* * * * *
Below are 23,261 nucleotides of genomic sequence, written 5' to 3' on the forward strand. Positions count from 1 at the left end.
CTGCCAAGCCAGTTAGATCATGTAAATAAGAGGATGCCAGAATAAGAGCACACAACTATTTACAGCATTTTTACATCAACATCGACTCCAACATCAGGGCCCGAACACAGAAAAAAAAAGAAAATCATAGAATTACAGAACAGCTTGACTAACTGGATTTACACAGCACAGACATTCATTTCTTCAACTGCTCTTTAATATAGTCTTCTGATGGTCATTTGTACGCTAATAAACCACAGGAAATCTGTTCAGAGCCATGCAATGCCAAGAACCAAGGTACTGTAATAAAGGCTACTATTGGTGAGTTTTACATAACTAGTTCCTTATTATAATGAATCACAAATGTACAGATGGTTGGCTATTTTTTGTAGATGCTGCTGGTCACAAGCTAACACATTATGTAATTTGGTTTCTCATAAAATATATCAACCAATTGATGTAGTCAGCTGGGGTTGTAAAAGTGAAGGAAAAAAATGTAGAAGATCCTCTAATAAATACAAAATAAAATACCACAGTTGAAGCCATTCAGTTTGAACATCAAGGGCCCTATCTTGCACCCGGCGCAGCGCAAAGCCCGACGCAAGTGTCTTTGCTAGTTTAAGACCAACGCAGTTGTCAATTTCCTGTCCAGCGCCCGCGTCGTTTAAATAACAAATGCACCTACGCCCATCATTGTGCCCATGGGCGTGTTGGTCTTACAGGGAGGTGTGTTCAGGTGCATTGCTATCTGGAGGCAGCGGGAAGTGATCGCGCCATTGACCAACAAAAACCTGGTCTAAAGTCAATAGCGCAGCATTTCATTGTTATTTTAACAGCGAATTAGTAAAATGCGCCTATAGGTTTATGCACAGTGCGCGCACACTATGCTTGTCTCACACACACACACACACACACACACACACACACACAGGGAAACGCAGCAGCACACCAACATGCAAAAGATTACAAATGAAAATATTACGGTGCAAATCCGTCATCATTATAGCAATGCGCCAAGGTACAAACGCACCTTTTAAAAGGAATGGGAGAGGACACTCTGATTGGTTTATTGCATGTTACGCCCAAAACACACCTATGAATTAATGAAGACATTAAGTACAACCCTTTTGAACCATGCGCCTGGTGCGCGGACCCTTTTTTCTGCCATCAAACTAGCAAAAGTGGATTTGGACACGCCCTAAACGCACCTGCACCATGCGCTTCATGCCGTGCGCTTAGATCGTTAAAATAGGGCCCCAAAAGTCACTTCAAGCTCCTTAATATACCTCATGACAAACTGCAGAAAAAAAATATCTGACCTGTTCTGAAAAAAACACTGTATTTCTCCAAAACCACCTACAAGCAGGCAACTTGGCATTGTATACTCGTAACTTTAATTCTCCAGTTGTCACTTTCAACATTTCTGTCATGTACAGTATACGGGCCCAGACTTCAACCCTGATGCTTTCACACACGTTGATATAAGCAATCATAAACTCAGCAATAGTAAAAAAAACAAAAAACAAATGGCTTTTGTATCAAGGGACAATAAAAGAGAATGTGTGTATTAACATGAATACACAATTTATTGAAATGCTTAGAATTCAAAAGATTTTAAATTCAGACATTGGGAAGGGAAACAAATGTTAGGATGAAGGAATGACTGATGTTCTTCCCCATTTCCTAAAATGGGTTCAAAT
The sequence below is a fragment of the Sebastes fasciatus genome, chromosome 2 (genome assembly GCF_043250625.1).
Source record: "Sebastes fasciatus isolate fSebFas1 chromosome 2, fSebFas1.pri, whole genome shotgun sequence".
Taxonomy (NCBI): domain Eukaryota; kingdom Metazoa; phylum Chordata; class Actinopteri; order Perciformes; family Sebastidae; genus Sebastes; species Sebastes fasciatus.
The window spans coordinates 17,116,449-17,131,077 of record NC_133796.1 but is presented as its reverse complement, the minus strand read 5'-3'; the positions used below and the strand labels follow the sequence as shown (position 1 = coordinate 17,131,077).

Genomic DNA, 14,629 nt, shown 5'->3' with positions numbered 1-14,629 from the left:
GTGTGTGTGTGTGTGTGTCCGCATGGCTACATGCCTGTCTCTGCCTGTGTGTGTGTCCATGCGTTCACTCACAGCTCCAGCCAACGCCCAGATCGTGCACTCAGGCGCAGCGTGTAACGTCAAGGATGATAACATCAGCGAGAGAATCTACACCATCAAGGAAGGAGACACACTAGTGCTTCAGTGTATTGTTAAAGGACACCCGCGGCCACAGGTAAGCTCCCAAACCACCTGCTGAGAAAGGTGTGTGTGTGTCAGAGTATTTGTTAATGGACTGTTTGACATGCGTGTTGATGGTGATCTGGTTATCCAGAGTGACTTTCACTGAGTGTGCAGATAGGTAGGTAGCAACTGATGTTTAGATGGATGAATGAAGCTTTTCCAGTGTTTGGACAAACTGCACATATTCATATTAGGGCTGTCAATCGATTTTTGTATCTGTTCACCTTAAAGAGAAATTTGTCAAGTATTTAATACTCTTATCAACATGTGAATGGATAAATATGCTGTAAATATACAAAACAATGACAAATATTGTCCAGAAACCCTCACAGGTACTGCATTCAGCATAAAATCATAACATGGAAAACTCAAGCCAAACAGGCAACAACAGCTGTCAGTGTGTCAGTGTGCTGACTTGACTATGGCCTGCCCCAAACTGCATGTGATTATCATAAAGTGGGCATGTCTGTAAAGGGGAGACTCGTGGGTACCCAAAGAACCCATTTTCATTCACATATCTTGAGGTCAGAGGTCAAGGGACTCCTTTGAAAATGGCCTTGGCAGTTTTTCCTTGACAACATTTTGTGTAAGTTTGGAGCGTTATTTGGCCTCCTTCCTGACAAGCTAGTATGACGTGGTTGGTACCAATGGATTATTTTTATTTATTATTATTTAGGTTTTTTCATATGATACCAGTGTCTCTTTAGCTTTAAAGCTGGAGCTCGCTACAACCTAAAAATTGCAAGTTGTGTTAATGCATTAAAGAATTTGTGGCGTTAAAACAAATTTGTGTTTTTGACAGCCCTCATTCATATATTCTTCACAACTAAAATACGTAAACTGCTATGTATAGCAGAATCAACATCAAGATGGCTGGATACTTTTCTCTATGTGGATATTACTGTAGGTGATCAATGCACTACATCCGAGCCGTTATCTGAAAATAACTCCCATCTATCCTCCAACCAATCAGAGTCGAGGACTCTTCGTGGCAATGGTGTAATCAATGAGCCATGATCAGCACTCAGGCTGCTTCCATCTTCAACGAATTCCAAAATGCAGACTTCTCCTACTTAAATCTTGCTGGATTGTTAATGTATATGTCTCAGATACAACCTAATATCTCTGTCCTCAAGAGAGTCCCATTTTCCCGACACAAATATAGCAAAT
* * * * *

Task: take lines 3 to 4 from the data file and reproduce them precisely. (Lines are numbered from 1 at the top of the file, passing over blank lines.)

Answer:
The sequence below is a fragment of the Sebastes fasciatus genome, chromosome 2 (genome assembly GCF_043250625.1).
Source record: "Sebastes fasciatus isolate fSebFas1 chromosome 2, fSebFas1.pri, whole genome shotgun sequence".